Races for Doggett’s Coat and Badge have been rowed among eligible watermen qualifying in every year since 1715, which means that this is probably the oldest continuously-run sporting event in the world. (There was a hiatus during the Second World War, but races were held in 1947 among watermen who had qualified during each missed year, so that there has been a proper winner of the Coat and Badge for every single year without interruption.) For historical reasons, the race is administered not by the Company of Watermen and Lightermen but by the Fishmongers’ Company. Doggett left instructions in his will that it was to be overseen after his death by a Mr Burt of the Admiralty, but Mr Burt seems to have been unwilling, and he handed this duty over to the Fishmongers instead.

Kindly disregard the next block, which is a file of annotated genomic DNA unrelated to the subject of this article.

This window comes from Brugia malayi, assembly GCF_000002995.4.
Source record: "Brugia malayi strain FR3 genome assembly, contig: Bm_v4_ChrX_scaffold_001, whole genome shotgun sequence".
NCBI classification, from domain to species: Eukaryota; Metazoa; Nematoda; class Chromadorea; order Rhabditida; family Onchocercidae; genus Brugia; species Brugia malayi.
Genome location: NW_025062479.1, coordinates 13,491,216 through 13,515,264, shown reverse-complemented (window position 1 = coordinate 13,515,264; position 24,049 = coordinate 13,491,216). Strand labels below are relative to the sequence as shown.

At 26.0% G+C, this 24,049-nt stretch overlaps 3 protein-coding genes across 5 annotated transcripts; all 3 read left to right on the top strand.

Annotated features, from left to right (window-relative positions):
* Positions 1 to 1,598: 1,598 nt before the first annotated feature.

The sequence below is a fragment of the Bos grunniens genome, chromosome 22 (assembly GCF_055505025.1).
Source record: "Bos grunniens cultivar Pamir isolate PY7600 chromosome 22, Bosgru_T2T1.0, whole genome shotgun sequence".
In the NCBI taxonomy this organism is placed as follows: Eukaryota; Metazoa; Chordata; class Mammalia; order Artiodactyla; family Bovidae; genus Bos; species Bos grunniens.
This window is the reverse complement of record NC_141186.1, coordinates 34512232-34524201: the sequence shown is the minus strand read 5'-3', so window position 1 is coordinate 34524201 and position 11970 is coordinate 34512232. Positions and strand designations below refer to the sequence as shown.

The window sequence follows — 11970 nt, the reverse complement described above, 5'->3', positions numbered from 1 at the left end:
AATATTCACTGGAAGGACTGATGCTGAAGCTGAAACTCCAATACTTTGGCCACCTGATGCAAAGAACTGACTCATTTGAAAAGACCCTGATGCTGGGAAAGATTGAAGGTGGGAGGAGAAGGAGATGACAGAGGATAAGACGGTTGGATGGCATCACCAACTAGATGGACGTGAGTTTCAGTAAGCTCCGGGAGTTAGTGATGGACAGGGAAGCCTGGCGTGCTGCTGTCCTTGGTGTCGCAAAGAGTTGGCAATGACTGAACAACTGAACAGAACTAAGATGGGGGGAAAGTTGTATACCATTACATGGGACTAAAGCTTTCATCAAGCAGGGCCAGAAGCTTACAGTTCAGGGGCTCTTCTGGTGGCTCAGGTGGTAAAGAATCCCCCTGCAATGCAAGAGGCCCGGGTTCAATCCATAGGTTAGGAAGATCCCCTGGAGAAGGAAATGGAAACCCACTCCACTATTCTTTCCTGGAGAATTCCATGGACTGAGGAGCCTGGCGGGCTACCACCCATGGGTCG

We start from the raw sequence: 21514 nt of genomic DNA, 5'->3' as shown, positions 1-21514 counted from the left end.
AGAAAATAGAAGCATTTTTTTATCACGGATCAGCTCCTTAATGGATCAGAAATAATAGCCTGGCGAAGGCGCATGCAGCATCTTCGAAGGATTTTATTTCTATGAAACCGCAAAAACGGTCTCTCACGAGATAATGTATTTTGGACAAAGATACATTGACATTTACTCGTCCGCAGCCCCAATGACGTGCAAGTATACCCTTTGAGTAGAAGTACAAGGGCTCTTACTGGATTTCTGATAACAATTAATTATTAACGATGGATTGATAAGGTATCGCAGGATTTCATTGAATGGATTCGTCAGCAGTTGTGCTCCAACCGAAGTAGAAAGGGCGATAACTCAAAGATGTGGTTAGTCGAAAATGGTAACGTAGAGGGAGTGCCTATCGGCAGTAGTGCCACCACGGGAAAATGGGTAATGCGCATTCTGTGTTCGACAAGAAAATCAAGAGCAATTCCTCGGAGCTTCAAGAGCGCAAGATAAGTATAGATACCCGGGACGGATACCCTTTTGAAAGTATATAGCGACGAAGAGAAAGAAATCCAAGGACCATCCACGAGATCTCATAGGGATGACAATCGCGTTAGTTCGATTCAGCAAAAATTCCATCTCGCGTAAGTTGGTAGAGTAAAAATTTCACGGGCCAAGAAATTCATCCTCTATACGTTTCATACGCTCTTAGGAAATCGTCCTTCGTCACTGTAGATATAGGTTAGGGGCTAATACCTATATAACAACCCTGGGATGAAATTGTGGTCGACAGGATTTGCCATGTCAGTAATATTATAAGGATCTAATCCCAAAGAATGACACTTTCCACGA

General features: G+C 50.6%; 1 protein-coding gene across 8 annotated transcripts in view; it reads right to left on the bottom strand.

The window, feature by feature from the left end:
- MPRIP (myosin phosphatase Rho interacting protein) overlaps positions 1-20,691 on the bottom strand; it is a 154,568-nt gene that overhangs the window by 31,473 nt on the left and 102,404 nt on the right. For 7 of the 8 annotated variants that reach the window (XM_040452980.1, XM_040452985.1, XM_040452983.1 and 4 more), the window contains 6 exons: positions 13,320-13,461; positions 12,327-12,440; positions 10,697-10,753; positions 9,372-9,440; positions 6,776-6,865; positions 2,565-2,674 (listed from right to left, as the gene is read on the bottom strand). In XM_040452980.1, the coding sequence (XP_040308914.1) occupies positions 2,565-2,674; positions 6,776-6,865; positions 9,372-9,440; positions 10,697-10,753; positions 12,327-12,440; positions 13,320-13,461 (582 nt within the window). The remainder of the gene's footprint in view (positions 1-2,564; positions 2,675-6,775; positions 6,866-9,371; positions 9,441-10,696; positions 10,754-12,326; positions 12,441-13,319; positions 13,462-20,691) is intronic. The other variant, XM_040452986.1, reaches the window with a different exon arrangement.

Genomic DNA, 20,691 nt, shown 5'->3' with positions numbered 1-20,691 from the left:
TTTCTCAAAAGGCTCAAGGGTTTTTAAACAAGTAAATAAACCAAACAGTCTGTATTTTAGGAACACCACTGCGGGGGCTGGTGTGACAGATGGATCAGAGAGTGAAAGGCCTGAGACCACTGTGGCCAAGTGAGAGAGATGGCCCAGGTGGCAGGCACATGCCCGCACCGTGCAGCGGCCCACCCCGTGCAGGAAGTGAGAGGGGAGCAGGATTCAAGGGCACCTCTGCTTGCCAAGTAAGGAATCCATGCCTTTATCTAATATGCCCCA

The course of the race was originally from the Swan Inn at London Bridge to the Swan Inn at Chelsea, covering 7,400 metres. Neither pub exists any longer, but the same course is still rowed, nowadays passing under 11 bridges. Until 1873 it was rowed against the tide in traditional four-seater passenger wherries, sometimes taking as long as two hours, but nowadays the competitors row with the tide in modern single-scull racing boats. The course record was set in 1973 by Bobby Prentice, later Bargemaster to the Fishmongers’ Company and Upper Warden of the Company of Watermen and Lightermen, at 23 minutes 22 seconds. As the number of apprentices today is much lower than it was for most of the race’s history, the rules have been amended so that watermen can compete in any of their first three years after qualification, giving them three chances to win rather than only one.